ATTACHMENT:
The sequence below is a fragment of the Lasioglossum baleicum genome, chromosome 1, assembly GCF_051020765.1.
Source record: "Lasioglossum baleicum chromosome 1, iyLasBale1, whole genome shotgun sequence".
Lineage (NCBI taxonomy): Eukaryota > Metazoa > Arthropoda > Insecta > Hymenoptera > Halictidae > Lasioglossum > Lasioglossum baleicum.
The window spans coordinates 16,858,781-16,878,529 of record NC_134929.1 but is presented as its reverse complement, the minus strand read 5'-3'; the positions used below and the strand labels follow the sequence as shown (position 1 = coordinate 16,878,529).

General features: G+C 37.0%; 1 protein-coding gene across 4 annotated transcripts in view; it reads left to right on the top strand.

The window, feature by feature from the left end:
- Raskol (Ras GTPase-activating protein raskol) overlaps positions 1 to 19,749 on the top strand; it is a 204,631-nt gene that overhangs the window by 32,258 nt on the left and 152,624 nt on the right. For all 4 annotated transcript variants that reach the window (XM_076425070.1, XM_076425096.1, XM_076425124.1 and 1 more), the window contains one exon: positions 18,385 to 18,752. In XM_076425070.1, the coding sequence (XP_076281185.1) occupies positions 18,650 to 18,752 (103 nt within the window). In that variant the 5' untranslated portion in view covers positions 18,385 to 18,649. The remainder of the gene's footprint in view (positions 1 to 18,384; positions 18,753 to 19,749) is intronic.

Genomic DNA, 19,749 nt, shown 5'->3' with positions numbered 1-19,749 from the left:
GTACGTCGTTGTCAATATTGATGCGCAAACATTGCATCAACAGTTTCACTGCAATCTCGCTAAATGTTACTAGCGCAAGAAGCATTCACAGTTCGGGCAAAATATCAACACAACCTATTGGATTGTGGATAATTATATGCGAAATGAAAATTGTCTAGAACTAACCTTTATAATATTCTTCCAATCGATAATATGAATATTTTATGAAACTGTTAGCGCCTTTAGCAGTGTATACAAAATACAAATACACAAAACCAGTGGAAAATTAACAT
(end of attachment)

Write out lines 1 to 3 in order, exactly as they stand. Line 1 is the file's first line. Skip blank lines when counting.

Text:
The sequence below is a fragment of the Lasioglossum baleicum genome, chromosome 1, assembly GCF_051020765.1.
Source record: "Lasioglossum baleicum chromosome 1, iyLasBale1, whole genome shotgun sequence".
Lineage (NCBI taxonomy): Eukaryota > Metazoa > Arthropoda > Insecta > Hymenoptera > Halictidae > Lasioglossum > Lasioglossum baleicum.